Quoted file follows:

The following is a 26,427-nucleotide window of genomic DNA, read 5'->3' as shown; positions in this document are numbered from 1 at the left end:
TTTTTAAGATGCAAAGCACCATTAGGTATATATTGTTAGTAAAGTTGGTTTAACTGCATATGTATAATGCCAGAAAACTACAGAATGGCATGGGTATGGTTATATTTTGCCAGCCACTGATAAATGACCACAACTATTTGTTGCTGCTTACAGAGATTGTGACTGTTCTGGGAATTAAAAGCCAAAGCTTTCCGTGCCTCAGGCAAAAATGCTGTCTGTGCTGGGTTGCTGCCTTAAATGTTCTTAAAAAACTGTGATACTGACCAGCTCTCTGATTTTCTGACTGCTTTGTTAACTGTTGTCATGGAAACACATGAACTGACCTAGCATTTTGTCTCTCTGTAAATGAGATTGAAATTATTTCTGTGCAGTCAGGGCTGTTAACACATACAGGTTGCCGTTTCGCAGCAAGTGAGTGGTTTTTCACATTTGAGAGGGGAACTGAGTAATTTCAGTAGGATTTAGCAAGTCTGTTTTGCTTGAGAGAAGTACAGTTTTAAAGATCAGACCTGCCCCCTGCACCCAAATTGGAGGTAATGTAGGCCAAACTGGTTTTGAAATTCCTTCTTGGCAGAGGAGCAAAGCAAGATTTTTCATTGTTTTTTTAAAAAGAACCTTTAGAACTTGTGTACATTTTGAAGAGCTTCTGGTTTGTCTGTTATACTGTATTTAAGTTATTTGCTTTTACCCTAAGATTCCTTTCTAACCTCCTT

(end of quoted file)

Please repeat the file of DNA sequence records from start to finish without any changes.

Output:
The following is a 26,427-nucleotide window of genomic DNA, read 5'->3' as shown; positions in this document are numbered from 1 at the left end:
TTTTTAAGATGCAAAGCACCATTAGGTATATATTGTTAGTAAAGTTGGTTTAACTGCATATGTATAATGCCAGAAAACTACAGAATGGCATGGGTATGGTTATATTTTGCCAGCCACTGATAAATGACCACAACTATTTGTTGCTGCTTACAGAGATTGTGACTGTTCTGGGAATTAAAAGCCAAAGCTTTCCGTGCCTCAGGCAAAAATGCTGTCTGTGCTGGGTTGCTGCCTTAAATGTTCTTAAAAAACTGTGATACTGACCAGCTCTCTGATTTTCTGACTGCTTTGTTAACTGTTGTCATGGAAACACATGAACTGACCTAGCATTTTGTCTCTCTGTAAATGAGATTGAAATTATTTCTGTGCAGTCAGGGCTGTTAACACATACAGGTTGCCGTTTCGCAGCAAGTGAGTGGTTTTTCACATTTGAGAGGGGAACTGAGTAATTTCAGTAGGATTTAGCAAGTCTGTTTTGCTTGAGAGAAGTACAGTTTTAAAGATCAGACCTGCCCCCTGCACCCAAATTGGAGGTAATGTAGGCCAAACTGGTTTTGAAATTCCTTCTTGGCAGAGGAGCAAAGCAAGATTTTTCATTGTTTTTTTAAAAAGAACCTTTAGAACTTGTGTACATTTTGAAGAGCTTCTGGTTTGTCTGTTATACTGTATTTAAGTTATTTGCTTTTACCCTAAGATTCCTTTCTAACCTCCTT